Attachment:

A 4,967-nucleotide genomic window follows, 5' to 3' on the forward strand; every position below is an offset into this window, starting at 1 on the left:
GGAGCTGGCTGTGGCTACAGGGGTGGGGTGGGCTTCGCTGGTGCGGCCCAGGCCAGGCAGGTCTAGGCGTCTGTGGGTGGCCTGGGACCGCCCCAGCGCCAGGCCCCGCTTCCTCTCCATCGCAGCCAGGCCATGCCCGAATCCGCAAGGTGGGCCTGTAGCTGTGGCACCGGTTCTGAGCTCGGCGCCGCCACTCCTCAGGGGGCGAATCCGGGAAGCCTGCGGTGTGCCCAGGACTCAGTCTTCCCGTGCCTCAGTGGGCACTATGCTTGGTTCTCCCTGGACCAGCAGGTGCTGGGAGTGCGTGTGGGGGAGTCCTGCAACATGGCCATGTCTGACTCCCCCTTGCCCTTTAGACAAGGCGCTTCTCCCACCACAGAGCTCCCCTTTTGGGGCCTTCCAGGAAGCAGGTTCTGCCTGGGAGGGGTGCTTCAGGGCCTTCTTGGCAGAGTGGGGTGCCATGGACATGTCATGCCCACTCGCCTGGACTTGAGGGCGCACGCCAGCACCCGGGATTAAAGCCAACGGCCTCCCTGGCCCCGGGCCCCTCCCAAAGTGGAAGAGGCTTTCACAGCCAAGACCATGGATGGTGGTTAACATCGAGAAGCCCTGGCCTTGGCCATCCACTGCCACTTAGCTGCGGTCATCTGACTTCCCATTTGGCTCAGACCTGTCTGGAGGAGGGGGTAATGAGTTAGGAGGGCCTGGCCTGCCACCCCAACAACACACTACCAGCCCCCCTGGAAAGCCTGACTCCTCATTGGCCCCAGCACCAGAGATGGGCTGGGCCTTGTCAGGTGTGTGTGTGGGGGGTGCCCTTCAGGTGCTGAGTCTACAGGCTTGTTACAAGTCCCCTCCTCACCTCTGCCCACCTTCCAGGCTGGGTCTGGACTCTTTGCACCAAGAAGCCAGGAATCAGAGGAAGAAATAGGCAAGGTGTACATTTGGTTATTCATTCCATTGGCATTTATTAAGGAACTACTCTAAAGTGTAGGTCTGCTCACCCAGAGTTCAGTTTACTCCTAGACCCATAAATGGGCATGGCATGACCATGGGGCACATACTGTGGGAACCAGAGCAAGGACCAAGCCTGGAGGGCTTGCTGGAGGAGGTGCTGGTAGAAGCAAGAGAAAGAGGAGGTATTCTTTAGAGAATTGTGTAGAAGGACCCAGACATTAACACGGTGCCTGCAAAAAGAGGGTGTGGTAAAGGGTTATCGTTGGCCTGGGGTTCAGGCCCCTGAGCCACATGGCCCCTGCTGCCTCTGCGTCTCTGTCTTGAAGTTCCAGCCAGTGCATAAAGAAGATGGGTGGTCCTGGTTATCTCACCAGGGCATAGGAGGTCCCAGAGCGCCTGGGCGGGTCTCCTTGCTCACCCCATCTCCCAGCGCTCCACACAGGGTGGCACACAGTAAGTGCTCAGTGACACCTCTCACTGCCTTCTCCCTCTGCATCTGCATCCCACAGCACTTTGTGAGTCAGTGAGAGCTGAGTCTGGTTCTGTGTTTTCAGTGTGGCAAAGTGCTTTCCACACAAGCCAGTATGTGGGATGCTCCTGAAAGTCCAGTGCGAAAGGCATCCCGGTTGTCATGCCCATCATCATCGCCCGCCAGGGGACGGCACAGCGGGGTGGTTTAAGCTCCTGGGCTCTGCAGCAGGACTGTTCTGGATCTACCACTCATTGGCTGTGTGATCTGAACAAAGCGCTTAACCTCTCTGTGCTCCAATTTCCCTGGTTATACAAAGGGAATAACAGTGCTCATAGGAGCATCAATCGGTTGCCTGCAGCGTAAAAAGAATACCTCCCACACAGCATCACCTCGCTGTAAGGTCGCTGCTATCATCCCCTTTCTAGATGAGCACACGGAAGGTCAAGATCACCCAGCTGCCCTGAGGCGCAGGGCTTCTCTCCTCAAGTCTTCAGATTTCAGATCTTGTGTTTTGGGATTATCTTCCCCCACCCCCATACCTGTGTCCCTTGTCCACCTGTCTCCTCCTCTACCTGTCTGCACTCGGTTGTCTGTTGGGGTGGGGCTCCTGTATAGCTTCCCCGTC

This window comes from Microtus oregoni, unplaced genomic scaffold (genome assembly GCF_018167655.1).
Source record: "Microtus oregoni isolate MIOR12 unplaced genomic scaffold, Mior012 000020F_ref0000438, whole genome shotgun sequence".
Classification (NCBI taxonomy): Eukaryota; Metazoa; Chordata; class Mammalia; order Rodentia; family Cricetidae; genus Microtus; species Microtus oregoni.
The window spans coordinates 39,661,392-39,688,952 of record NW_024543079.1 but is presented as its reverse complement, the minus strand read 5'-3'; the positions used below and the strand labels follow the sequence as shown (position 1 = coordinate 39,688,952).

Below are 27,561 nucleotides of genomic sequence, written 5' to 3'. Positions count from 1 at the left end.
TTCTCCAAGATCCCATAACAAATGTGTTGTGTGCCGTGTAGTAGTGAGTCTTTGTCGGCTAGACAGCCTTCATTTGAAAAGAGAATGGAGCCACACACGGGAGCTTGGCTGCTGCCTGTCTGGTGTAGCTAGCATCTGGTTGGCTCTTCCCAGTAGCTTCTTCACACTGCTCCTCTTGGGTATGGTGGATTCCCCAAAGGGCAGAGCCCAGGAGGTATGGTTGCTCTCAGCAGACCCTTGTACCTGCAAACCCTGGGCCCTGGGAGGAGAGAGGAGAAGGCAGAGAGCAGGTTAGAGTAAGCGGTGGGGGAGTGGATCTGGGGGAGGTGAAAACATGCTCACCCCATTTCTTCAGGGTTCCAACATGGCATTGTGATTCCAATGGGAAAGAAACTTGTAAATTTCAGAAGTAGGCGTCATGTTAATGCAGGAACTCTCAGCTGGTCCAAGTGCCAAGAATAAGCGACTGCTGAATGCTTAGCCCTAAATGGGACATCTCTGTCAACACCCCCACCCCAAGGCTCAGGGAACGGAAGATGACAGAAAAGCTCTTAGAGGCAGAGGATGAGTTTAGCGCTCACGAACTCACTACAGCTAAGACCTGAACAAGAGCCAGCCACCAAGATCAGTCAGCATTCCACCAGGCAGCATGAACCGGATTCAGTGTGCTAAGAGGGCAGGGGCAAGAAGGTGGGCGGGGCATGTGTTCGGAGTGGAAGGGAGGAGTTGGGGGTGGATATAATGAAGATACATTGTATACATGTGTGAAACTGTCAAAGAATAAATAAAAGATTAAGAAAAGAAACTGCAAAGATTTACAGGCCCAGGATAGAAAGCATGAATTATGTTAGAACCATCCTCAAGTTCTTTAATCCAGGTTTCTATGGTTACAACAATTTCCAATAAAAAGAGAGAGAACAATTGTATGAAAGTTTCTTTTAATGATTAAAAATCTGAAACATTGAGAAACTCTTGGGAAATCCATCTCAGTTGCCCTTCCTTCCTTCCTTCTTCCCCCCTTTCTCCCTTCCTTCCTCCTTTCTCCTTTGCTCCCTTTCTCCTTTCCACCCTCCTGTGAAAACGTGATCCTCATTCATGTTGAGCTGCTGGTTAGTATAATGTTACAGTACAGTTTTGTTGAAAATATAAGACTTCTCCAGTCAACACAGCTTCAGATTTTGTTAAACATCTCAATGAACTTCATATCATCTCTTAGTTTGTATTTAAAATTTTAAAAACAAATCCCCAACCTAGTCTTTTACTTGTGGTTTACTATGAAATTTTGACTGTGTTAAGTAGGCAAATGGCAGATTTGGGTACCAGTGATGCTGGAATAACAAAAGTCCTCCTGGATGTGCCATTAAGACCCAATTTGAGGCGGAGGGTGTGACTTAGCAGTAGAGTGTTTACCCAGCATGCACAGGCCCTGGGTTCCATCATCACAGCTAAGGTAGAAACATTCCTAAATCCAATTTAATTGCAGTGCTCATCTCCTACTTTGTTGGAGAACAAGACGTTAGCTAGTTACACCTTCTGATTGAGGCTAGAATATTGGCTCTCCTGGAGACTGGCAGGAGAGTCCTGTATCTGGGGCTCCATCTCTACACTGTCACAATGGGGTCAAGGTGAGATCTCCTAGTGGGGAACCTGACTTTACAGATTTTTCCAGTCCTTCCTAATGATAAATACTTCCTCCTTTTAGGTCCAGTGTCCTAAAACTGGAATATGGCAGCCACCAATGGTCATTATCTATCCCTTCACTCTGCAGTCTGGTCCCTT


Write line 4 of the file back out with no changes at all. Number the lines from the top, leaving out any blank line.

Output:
Source record: "Microtus oregoni isolate MIOR12 unplaced genomic scaffold, Mior012 000020F_ref0000438, whole genome shotgun sequence".